At this year’s San Diego Comic-Con, seven Star Wars fans became iconic characters from a galaxy, far, far away for a day.
With the help of renowned prop designers and builders, who had volunteered for Magic Wheelchair, a nonprofit organization that creates costumes for kids in wheelchairs, the seven young fans enjoyed the time of their lives.
The design team volunteers included Tom Spina Designs, Adam Savage and the Tested crew, Fon Davis and Fonco Studios, Michael McMaster and Echo Base, Gordon Tarpley, Pixologic, Monster City Studios, Dangling Carrot, Massivit 3D, Sean Fields and Project 842.
“Our mission is to build for every kid in a wheelchair,” said Magic Wheelchair founder Ryan Weimer at the organization's Comic-Con panel. The non-profit has been making wheelchair-bound kids cosplay dreams come true since 2015. This year’s lucky participants were Maddox, Aubrie, Vedant, Kaleb, Nate, Liam, and Liv.
Fonco Studios and Tested, who have worked on all the Star Wars prequels, designed a Jedi Starfighter for Nate. The replica, made from plywood, was designed for the boy to hang it on his wall after the event.
Aubrie received a Porg Island chair with animatronics. Though the young girl is unable to verbally communicate, she can use her hands to push buttons, making the porgs flap and squawk. The porgs were created by Rick Lazzarini at The Character Shop.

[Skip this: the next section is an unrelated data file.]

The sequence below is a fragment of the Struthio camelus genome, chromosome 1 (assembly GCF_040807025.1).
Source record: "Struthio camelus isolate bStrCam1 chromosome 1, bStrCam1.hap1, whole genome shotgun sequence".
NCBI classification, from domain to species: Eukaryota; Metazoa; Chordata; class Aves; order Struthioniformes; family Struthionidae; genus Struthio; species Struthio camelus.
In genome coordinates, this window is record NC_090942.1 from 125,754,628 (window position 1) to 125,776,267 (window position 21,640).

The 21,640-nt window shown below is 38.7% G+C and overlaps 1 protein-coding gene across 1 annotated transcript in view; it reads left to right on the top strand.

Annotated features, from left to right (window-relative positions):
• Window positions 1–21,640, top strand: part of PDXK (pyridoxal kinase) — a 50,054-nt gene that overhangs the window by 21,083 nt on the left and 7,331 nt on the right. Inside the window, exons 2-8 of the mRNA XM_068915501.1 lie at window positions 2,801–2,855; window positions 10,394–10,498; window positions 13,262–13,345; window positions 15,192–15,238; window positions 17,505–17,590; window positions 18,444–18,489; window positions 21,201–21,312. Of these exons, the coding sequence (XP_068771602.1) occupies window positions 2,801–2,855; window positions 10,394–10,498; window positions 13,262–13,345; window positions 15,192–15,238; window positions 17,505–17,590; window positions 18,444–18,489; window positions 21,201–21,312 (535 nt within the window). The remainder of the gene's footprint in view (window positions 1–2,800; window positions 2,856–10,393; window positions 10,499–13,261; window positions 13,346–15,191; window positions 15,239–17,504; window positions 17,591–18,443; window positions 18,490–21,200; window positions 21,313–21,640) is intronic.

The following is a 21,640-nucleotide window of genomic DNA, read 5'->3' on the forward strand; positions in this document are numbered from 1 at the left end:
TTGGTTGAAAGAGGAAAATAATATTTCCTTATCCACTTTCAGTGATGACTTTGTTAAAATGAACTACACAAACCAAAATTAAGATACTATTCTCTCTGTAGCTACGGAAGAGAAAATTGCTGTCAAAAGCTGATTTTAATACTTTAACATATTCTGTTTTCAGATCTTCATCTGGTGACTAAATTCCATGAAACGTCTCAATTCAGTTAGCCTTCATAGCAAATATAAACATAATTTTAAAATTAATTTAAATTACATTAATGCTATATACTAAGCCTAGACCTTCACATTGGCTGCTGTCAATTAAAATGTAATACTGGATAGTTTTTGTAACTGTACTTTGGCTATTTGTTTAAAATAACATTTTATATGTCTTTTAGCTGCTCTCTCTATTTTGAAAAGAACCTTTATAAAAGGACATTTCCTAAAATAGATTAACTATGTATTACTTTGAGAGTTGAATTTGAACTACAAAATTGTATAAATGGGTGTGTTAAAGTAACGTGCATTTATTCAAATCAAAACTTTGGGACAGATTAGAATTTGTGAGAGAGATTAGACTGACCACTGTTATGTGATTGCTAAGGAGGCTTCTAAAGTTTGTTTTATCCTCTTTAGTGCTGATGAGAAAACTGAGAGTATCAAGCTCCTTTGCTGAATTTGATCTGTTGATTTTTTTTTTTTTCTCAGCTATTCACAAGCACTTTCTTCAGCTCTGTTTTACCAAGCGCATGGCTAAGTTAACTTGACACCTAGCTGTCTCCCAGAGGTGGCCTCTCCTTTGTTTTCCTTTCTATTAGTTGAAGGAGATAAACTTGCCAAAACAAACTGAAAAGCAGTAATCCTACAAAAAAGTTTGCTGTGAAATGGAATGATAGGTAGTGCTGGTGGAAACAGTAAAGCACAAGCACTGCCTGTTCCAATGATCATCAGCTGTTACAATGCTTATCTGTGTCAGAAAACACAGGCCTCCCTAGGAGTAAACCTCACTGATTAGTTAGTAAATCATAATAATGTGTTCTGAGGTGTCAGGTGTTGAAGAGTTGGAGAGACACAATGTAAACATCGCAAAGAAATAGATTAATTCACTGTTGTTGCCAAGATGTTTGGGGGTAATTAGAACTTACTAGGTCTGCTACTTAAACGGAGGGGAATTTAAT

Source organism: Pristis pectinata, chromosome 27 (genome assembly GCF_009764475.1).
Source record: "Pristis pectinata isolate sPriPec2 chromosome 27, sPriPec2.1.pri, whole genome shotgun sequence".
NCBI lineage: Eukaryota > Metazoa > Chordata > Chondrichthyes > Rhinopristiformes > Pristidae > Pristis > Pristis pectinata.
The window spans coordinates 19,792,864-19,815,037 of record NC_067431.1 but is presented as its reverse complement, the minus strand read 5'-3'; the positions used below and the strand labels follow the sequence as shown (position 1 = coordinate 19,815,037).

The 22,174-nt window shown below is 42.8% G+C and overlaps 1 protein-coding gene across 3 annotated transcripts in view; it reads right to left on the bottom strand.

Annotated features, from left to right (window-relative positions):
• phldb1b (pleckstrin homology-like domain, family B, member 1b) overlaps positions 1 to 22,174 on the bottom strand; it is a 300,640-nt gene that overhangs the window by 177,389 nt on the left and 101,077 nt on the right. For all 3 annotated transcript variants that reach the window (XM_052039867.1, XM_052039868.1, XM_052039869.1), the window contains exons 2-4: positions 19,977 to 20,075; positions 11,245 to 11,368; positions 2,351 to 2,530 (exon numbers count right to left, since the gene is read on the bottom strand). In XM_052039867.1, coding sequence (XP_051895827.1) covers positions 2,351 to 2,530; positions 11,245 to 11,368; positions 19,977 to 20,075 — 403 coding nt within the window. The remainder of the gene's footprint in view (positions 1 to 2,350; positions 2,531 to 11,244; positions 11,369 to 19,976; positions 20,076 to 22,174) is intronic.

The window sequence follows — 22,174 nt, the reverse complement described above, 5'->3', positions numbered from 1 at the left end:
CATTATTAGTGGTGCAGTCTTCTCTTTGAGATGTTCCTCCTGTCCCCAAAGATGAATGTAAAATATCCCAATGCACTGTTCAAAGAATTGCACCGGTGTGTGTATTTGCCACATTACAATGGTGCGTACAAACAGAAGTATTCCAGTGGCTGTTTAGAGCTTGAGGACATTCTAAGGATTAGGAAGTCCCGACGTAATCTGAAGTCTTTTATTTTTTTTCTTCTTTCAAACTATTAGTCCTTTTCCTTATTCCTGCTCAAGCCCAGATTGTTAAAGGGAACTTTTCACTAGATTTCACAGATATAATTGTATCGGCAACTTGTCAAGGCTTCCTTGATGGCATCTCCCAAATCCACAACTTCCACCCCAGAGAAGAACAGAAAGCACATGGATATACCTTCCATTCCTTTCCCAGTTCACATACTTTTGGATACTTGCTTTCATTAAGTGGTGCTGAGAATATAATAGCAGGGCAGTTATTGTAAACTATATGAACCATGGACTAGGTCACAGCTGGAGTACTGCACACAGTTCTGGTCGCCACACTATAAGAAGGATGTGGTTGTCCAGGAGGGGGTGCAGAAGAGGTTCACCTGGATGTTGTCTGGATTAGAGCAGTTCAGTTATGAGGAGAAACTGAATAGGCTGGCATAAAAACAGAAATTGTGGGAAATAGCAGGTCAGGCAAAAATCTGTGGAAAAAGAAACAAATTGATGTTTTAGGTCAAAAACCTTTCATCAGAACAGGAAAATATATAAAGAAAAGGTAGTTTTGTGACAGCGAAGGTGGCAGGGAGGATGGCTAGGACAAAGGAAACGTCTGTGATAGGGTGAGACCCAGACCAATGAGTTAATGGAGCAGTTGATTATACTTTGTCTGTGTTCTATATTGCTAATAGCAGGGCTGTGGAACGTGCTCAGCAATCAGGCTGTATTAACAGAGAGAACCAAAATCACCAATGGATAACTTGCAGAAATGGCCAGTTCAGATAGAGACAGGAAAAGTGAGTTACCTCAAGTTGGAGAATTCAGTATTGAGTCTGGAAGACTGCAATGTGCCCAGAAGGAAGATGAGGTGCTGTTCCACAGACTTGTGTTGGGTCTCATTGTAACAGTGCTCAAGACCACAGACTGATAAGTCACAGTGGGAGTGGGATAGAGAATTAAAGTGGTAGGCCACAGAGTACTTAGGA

Maddox was suited as Commander Cody Riding a Boga, a massive CNC build, featuring sound files donated by Lucasfilm. Maddox’s Boga opens its mouth and the young boy carries a 3D-printed gun. The prop was designed by Monster City.
Kaleb was the proud recipient of Kylo Ren’s TIE Silencer, which was set on a steel frame and featured 3D-printed details. The silencer was a joint collaboration between McMaster Robots and GT Props.
Tom Spina Designs is the team behind the Rancor Liam enjoyed. The team specializes in monsters, and Riley Replicas, so they wanted to create a prop that would cover the person pushing the wheelchair.
Pixologic Inc. built an enormous 10x10 foot X-Wing from 3D printed parts for Vedant. And Project 842 designed a Droideka for Liv. “I had pieces being printed from every large format printer in a 50-mile radius,” said Sean Fields.
The young kids immediately fell in love with their props despite the day’s soaring temperatures. “A Jedi is a Jedi no matter the temperature,” Nate said. “These kids live in a world not built for them. All these people took time to make these costumes for them,” his dad added.
Magic Wheelchair is currently looking for designers and builders that can contribute to Halloween and convention props. If you’d like to participate, or donate, visit the Magic Wheelchair site.
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